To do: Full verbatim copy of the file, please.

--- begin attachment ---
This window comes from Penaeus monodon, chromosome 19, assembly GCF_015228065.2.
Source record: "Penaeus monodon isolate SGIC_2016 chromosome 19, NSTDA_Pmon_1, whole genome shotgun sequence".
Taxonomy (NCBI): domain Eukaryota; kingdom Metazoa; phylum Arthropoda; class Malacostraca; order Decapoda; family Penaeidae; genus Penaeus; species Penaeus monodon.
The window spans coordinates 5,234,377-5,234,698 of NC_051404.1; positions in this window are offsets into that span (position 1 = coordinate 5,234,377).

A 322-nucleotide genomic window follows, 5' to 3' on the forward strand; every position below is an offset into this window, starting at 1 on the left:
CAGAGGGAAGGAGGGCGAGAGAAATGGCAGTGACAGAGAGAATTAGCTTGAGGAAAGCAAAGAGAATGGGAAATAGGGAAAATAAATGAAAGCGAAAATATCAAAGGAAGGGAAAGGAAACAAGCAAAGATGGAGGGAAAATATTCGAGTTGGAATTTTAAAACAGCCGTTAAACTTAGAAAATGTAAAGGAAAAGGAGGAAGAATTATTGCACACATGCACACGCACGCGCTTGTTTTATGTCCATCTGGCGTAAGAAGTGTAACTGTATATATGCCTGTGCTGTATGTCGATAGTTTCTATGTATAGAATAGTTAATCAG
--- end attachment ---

This window comes from Penaeus monodon, chromosome 19, assembly GCF_015228065.2.
Source record: "Penaeus monodon isolate SGIC_2016 chromosome 19, NSTDA_Pmon_1, whole genome shotgun sequence".
Taxonomy (NCBI): domain Eukaryota; kingdom Metazoa; phylum Arthropoda; class Malacostraca; order Decapoda; family Penaeidae; genus Penaeus; species Penaeus monodon.
The window spans coordinates 5,234,377-5,234,698 of NC_051404.1; positions in this window are offsets into that span (position 1 = coordinate 5,234,377).

A 322-nucleotide genomic window follows, 5' to 3' on the forward strand; every position below is an offset into this window, starting at 1 on the left:
CAGAGGGAAGGAGGGCGAGAGAAATGGCAGTGACAGAGAGAATTAGCTTGAGGAAAGCAAAGAGAATGGGAAATAGGGAAAATAAATGAAAGCGAAAATATCAAAGGAAGGGAAAGGAAACAAGCAAAGATGGAGGGAAAATATTCGAGTTGGAATTTTAAAACAGCCGTTAAACTTAGAAAATGTAAAGGAAAAGGAGGAAGAATTATTGCACACATGCACACGCACGCGCTTGTTTTATGTCCATCTGGCGTAAGAAGTGTAACTGTATATATGCCTGTGCTGTATGTCGATAGTTTCTATGTATAGAATAGTTAATCAG